You need to eat differently as a child, adolescent, adult or senior — and depending on whether you're male, female or pregnant — but you can still count on a few truths.
Make these changes now to position yourself for good health over the long term:
Make breakfast the most important meal. Don't skip this meal because you think it's the easiest place to cut calories, and don't use time as an excuse. I have found that those who eat breakfast lose weight more easily. Skip breakfast and you will probably overeat at the next meal. Try these recipes:
• A breakfast smoothie made with ½ cup of yogurt, 1 cup of fruit juice, and ½ to 1 cup of fruit in a blender doesn't take much time and is a winner with the kids.
• Replicate an Egg McMuffin by beating an egg in a small bowl, cooking it in the microwave for one minute and setting it between a bagel or English muffin.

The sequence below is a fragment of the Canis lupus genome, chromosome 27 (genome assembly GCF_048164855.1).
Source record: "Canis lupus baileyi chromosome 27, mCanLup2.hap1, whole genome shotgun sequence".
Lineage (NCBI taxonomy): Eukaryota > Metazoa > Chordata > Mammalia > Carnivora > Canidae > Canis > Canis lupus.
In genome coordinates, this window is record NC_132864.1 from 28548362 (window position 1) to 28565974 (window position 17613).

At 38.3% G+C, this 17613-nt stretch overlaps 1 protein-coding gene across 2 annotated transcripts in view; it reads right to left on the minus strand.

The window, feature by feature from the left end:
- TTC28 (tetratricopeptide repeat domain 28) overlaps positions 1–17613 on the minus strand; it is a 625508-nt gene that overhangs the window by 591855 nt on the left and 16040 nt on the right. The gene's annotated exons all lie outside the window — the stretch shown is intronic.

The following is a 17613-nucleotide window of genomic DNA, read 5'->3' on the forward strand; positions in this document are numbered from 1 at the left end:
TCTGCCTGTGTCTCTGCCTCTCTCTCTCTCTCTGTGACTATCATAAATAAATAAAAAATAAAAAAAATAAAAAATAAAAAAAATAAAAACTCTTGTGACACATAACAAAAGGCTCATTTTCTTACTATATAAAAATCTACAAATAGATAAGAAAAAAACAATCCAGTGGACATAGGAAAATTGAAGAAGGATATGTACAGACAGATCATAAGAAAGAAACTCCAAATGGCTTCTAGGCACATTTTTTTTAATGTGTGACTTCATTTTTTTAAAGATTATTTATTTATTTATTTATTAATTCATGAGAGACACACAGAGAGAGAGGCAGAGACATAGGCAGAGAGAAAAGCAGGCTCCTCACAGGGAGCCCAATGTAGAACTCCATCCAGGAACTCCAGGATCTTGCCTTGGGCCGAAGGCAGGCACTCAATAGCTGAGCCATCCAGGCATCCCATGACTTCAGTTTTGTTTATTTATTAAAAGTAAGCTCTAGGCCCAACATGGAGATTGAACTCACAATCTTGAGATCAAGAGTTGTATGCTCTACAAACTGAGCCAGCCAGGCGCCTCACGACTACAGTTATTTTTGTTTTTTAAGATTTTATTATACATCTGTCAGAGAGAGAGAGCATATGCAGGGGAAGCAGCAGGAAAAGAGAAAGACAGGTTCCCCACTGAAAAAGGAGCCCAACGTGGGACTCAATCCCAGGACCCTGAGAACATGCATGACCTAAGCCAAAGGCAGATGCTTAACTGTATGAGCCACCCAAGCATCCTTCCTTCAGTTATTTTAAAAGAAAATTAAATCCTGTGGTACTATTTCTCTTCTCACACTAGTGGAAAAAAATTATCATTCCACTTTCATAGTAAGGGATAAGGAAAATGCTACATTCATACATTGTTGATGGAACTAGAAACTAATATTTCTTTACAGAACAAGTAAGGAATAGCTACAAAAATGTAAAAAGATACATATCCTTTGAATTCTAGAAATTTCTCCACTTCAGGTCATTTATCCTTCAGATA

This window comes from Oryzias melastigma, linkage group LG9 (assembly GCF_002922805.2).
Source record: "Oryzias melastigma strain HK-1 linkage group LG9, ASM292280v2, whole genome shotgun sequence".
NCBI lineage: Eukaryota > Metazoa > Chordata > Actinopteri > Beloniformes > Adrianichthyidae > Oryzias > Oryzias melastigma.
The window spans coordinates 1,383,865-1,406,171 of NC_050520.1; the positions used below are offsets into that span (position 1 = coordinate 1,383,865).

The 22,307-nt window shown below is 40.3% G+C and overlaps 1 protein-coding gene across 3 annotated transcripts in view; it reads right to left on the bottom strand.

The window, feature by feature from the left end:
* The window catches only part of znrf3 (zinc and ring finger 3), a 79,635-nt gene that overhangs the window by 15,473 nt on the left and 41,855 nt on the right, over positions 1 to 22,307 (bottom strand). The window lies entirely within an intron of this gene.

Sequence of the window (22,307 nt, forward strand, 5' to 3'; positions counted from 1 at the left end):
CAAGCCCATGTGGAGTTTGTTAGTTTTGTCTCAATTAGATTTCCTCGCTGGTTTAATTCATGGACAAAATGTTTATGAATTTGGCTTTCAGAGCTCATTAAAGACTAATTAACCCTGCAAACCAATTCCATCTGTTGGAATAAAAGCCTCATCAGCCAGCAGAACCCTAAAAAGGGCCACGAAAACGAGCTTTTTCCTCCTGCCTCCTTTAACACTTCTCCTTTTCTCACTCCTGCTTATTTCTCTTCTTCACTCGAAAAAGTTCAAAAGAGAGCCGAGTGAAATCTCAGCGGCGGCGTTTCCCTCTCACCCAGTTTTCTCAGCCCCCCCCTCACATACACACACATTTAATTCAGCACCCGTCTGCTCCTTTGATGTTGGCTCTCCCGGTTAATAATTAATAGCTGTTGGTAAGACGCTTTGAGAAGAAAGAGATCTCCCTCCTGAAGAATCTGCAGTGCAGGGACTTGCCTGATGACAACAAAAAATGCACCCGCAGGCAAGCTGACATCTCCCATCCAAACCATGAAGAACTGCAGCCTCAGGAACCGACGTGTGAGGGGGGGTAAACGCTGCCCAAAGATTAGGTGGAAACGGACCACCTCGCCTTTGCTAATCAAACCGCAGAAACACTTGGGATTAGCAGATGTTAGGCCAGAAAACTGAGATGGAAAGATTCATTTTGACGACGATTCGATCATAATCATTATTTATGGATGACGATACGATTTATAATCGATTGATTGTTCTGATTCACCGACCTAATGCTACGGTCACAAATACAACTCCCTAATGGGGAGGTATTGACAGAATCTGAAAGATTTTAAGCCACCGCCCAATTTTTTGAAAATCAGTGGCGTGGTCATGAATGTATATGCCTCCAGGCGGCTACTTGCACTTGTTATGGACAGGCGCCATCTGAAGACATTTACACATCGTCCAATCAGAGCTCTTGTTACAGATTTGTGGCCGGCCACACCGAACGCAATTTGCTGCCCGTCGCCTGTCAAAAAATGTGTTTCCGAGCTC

• Fill half a cantaloupe with low-fat cottage cheese, berries or cereal mixed with low-fat yogurt.
Focus on variety both across and within the food groups. The menu needs to have more than meat and potatoes. I know of 20 varieties of apples, nine of pears and eight of melons (more if you count "sugar babies"). I try to have at least two colors of vegetables on my plate, and during one recent week, I had a different type of greens every night.
Eating a variety of foods will give you adequate amounts of the more than 40 nutrients important to good health.
Snack smart. Bypass the high-calorie, high-fat snacks. Nutritional snacks can help keep hunger under control and prevent overeating at meal time:
• A handful of baby carrots will meet your Vitamin A needs for the day. Bananas, grapes, oranges and apples travel well.
• A 3-ounce package of tuna or salmon is a great traveler. Snack on half a serving.
• Mini pretzels, almonds or whole grain crackers also hit the mark.